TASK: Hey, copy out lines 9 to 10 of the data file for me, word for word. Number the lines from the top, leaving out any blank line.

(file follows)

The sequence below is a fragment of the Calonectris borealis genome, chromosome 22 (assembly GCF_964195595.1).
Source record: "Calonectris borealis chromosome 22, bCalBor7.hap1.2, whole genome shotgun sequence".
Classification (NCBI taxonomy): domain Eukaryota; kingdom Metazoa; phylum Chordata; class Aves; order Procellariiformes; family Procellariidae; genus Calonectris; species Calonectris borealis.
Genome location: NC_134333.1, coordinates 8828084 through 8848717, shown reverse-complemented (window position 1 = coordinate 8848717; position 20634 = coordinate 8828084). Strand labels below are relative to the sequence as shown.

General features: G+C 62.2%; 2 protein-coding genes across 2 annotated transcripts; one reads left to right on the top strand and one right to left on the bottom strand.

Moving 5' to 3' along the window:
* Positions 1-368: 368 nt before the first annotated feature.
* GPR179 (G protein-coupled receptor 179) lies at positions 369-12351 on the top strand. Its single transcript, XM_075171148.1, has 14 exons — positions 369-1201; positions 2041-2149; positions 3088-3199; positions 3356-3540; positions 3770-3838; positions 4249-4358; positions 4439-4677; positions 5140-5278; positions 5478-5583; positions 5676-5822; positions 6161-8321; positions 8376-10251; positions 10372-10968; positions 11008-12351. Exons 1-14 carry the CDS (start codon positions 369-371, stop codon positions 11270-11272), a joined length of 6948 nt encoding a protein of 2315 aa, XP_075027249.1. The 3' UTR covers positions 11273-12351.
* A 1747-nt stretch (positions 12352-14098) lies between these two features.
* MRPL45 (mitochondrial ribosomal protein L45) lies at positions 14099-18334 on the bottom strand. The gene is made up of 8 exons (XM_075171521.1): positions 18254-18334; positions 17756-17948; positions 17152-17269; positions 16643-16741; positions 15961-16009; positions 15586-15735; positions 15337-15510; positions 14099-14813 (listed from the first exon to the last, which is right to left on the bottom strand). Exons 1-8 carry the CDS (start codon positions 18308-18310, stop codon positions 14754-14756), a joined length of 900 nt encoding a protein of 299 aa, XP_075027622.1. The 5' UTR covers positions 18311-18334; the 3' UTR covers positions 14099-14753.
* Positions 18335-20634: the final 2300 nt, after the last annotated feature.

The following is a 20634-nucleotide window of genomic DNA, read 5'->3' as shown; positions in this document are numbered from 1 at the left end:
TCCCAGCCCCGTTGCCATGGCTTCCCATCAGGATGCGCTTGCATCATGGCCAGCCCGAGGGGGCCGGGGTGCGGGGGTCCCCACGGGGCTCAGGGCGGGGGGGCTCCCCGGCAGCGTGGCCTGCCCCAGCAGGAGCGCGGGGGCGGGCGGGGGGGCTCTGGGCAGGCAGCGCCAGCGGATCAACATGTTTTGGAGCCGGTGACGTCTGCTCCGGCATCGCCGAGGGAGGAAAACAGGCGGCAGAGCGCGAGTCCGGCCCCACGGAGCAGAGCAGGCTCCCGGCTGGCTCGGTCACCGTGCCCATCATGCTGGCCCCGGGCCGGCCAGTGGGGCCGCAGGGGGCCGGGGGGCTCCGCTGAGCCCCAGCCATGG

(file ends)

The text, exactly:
* A 1747-nt stretch (positions 12352-14098) lies between these two features.
* MRPL45 (mitochondrial ribosomal protein L45) lies at positions 14099-18334 on the bottom strand. The gene is made up of 8 exons (XM_075171521.1): positions 18254-18334; positions 17756-17948; positions 17152-17269; positions 16643-16741; positions 15961-16009; positions 15586-15735; positions 15337-15510; positions 14099-14813 (listed from the first exon to the last, which is right to left on the bottom strand). Exons 1-8 carry the CDS (start codon positions 18308-18310, stop codon positions 14754-14756), a joined length of 900 nt encoding a protein of 299 aa, XP_075027622.1. The 5' UTR covers positions 18311-18334; the 3' UTR covers positions 14099-14753.